What Happens When Pantene Gives You a Wig the Day Before Your Wedding

I can't overstate the power of kindness


In Loving Memory of Bethany Meissner

A few years ago, APW began partnering with Pantene Beautiful Lengths, an organization that creates free, real-hair wigs for women who have lost their hair due to cancer treatment. We figured if you’re going to be cutting your hair after your wedding, it might as well go to a good cause. To date (and with y’alls help), Beautiful Lengths have created more than 46,000 wigs. This year Pantene is partnering with Walgreens for the month of October to celebrate the tenth anniversary of the Pantene Beautiful Lengths program, and Walgreens will be donating $50,000 to the Pantene Beautiful Lengths Fund as part of their partnership—all of which will go directly to creating even more wigs. (If you’d like to make your own donation, you can do that right here.)

Many APW readers have donated their time, money, and hair to the Beautiful Lengths program, and last year we were able to facilitate a wig donation to APW reader Bethany, who had begun undergoing cancer treatment shortly before her wedding (and came looking for ideas for headpieces in the comments of Happy Hour). When we reached out to see if she’d like to share a follow-up, this is what she wrote:

bride and groom kissing at their wedding

Jonna Michelle Photography

In 2015, shortly before my wedding, I was diagnosed with uterine cancer. By the time my wedding rolled around, I had gone through three surgeries in as many months. My abdomen had an upside-down cross of healing surgical scars, and the surgeries had caused my belly to swell so my wedding dress no longer fit (but a quick order from ModCloth took care of that). My hair, however, was another matter—I was on track to have gone through a full cycle of chemo by my wedding day. Based on the drugs I was given, it was likely I would have no hair by the time I got to the altar.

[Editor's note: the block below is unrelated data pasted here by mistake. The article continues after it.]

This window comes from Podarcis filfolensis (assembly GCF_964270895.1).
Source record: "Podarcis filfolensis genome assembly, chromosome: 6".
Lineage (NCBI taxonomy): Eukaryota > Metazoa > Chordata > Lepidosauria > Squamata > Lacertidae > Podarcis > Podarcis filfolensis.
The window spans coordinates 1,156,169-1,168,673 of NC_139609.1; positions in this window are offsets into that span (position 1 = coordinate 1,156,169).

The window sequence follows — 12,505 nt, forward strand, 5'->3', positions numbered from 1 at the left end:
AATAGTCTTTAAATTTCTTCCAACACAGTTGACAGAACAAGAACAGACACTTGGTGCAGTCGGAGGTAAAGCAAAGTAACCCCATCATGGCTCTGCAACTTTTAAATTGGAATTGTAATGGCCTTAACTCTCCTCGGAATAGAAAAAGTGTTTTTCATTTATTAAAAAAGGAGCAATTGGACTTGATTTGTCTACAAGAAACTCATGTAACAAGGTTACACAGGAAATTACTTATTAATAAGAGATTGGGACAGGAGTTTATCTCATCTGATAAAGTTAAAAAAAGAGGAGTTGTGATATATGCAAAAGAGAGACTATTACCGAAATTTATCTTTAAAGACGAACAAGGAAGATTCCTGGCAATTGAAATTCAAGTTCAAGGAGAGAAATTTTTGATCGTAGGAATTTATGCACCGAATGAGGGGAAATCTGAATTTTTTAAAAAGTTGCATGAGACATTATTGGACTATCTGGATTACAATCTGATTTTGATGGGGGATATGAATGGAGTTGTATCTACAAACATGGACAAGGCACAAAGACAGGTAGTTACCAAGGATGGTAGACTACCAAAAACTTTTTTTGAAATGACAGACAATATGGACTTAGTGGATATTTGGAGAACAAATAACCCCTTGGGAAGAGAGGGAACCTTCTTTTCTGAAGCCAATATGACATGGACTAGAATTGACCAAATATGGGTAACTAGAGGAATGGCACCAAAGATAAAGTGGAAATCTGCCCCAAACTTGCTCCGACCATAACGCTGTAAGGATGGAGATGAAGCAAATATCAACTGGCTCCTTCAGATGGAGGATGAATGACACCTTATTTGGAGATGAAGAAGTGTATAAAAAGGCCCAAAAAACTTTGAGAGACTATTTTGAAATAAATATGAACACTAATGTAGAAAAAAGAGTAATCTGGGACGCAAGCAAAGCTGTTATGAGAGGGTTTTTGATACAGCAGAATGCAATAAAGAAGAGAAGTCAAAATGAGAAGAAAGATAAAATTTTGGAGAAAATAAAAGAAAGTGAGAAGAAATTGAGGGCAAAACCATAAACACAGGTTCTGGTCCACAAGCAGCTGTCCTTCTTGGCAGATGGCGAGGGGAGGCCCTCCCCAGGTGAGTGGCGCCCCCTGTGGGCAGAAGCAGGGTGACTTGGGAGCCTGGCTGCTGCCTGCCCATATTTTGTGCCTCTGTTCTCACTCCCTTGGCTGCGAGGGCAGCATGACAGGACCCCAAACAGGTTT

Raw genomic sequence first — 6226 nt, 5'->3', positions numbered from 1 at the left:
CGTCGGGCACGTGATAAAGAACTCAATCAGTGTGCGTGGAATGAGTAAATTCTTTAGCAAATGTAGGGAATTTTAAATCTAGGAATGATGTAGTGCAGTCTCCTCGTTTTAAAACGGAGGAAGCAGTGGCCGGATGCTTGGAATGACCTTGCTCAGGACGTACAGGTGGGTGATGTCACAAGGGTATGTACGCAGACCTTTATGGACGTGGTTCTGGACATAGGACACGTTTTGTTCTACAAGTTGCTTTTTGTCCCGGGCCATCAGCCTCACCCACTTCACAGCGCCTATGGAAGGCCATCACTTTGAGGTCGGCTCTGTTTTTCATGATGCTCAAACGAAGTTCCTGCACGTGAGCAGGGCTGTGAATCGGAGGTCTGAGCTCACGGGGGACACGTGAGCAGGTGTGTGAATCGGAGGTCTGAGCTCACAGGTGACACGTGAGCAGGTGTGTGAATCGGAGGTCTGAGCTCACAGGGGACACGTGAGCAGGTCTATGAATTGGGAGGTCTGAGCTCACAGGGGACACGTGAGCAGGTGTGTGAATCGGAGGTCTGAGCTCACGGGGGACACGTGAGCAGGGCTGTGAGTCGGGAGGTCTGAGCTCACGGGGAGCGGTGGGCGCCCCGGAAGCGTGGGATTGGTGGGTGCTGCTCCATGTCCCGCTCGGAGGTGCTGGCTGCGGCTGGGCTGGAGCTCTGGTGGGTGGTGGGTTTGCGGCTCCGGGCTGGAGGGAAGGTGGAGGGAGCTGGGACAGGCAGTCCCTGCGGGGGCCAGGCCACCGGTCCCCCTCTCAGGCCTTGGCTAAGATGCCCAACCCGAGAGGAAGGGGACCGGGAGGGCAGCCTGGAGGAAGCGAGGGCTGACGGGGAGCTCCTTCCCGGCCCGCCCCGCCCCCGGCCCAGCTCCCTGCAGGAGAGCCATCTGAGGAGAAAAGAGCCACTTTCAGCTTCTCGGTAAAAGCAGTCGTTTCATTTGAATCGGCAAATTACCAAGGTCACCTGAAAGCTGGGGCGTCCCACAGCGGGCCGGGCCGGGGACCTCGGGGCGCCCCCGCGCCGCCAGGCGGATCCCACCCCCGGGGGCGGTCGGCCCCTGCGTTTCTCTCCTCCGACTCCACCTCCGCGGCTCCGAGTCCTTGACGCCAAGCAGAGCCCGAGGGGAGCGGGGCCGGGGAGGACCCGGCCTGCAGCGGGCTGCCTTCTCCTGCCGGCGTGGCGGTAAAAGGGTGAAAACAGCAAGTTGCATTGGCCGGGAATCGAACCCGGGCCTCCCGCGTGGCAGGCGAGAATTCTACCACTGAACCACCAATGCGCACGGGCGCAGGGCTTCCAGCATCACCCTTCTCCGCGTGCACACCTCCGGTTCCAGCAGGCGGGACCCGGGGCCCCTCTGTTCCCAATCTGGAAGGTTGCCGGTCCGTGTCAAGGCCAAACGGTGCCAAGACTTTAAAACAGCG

I posted on an APW Happy Hour looking for advice, and I ended up with a beautiful vintage-inspired veil made by a friend who used to make wedding toppers, but now makes amazing bags in DC for her shop Stitch and Rivet. Her veil would not only cover any thinning spots, but if all my hair came out, it would work well over a wig.

A little Bit of Normal

I still remember my astonishment when Maddie contacted me to say that Pantene Beautiful Lengths would send me a wig. When it arrived, it matched my color perfectly, and was a style I loved.

My hair fell out at the hotel after the reception. It was good timing—I was so full of love and joy from the wedding that I actually didn’t cry at seeing my hair come out. I wore my wig to the B&B where my husband and I were staying for two nights, which meant I didn’t feel self-conscious walking into the B&B or going out to dinner in the small town. I didn’t look like a cancer patient. I looked like a newlywed.


The wig helped when I went back to work and needed to look and feel professional and in control. It especially helped when we attended the wedding of two friends a month later. When I look at the photobooth pictures, I see someone who looks happy and normal, not someone sick or to be pitied.

I finished chemo on December 10. Recovery was hard, and despite my doctors’ warnings, took longer than I had personally expected. I slept a lot and had to relearn how to walk normally. I did light yoga with an instructor so I could start to understand how to use my body again.

cancer didn’t just bring bad things